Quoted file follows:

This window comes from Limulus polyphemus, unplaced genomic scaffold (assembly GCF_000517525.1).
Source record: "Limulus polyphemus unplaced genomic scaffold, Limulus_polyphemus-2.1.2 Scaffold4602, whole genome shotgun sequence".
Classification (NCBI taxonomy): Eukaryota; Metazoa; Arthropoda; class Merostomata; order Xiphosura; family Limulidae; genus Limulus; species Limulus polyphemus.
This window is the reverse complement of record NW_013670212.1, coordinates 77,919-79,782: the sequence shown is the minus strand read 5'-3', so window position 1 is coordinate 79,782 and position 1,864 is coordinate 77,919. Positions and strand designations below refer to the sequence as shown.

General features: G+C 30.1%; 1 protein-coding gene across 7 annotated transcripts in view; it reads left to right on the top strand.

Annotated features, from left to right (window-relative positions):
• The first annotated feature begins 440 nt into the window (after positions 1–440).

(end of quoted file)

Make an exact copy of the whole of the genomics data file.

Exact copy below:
This window comes from Limulus polyphemus, unplaced genomic scaffold (assembly GCF_000517525.1).
Source record: "Limulus polyphemus unplaced genomic scaffold, Limulus_polyphemus-2.1.2 Scaffold4602, whole genome shotgun sequence".
Classification (NCBI taxonomy): Eukaryota; Metazoa; Arthropoda; class Merostomata; order Xiphosura; family Limulidae; genus Limulus; species Limulus polyphemus.
This window is the reverse complement of record NW_013670212.1, coordinates 77,919-79,782: the sequence shown is the minus strand read 5'-3', so window position 1 is coordinate 79,782 and position 1,864 is coordinate 77,919. Positions and strand designations below refer to the sequence as shown.

General features: G+C 30.1%; 1 protein-coding gene across 7 annotated transcripts in view; it reads left to right on the top strand.

Annotated features, from left to right (window-relative positions):
• The first annotated feature begins 440 nt into the window (after positions 1–440).